I wrote, excuse me, excuse, I have something to say, almost trying to convince myself that I do have something to say; that we, women of color; people of color, we have something to say.

art by @emmanuelaopc

I continue to think about how to continue to have voice, especially in the zoom world, in these meetings, staged and orchestrated for pre-determined outcomes, under the guise of democratic meeting and processes.

I often sat in shock at such meetings as they unfolded. I literally could not speak and was not supposed to speak. I remember many many meetings as the Assistant Secretary of the University at Vanderbilt. For eight years, I was responsible for taking minutes for the Board meetings, a board of extraordinary power and wealth.  I became invisible, like the Black butler and servers who stood silently at attention in the dining rooms of powerful White people as they discussed plans to continue to perpetuate White domination and the oppression of African-Americans.  We were in the room, not at the table, but in the room. We have been in many rooms, silently bearing witness to injustice, trying to decide next steps, sworn to secrecy. I was able to witness extraordinary shifts of wealth, and the orchestration of power and privilege. I just took notes, careful not to say too much, even though most minutes were never seen by those outside the “circle of trust.”

Some of us are in the master’s house; there have always been some of us who have been in the master’s house, for we are there for a reason. But we will be slaughtered, just like those who are not in the master’s house. What do we do, those of us in the room where it happens? Those of us at the table where it happens? We are there for a reason. Many more women and people of color and women of color are becoming full professors, are presumably part of the inner circle of power in the academy.  Will they be able to use their seat at the table? How will they use it?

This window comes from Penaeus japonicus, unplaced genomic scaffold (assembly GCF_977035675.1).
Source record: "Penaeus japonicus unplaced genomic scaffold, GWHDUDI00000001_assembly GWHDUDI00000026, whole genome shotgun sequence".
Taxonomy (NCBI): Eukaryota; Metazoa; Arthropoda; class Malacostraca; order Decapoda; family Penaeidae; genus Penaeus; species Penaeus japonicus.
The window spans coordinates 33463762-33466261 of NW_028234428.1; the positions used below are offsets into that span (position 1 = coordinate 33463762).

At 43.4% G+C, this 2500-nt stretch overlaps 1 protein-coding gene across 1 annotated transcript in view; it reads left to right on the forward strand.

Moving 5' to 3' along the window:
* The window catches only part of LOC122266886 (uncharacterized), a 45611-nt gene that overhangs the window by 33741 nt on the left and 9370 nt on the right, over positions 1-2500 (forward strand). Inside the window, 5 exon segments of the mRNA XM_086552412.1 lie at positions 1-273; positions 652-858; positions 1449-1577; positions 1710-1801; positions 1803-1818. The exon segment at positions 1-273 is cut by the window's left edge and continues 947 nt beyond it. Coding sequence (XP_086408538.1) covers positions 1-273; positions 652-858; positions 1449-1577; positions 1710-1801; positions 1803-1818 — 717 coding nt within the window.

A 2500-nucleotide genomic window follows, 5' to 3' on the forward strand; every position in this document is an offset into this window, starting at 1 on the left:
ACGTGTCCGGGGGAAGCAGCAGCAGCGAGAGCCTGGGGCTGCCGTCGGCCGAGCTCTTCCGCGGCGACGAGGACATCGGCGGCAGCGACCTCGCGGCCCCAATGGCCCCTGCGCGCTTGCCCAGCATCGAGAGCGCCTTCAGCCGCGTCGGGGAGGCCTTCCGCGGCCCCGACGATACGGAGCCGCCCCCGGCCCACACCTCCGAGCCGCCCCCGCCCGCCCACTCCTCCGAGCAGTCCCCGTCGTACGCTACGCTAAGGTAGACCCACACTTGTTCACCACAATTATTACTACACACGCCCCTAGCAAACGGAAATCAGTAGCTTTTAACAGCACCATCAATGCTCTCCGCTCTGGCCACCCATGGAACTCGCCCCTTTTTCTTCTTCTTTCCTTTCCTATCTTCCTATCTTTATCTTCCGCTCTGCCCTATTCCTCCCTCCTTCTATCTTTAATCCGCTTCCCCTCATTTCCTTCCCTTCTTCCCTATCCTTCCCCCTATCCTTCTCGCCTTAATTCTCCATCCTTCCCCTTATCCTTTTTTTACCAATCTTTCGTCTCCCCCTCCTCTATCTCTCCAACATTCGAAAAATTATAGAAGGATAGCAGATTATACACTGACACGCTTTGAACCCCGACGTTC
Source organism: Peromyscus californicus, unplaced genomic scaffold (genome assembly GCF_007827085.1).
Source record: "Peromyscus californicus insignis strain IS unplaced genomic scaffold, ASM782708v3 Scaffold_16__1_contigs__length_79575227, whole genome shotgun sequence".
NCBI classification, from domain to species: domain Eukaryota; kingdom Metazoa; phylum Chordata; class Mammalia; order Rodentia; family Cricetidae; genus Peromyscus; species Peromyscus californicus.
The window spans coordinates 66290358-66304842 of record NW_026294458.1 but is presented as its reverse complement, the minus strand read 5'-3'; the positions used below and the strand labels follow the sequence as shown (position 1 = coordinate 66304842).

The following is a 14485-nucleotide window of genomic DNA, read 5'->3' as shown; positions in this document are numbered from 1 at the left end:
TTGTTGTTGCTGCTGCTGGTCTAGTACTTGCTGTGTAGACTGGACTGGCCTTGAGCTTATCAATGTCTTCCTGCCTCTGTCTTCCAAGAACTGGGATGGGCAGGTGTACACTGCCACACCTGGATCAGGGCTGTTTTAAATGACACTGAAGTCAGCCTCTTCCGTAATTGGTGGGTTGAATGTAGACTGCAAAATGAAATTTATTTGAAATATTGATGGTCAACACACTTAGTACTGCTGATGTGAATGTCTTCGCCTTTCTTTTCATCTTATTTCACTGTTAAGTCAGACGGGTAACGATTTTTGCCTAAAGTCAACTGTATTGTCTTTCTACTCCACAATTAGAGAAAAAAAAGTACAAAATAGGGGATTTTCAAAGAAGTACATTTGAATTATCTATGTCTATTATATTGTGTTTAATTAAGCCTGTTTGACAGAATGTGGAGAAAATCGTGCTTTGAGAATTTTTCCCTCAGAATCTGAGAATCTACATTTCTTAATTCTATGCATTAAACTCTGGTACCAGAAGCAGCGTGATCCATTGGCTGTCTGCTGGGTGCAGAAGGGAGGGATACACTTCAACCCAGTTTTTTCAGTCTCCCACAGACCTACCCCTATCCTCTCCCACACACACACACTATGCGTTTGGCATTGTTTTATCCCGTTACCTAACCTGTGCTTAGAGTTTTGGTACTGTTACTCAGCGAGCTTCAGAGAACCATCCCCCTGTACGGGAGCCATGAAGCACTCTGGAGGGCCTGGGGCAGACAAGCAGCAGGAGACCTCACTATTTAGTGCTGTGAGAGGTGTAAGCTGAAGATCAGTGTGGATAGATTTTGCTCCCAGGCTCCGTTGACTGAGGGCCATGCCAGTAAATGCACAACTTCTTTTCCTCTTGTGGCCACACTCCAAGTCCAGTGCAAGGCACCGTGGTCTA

Those of us who are doing diversity work with appointments as the chief diversity officer seemingly have been hired to dismantle privilege and create equity.  Yet, we may have been hired to “quiet the discontented” and seemingly pacify them with an “insider,” to whom blame can be attached for inaction and ineffectiveness, while those who continue to perpetuate White Supremacy remain invisible, silently slipping away into the Whiteness of the world.

 And, thus, the impossible job of Chief Diversity Officer.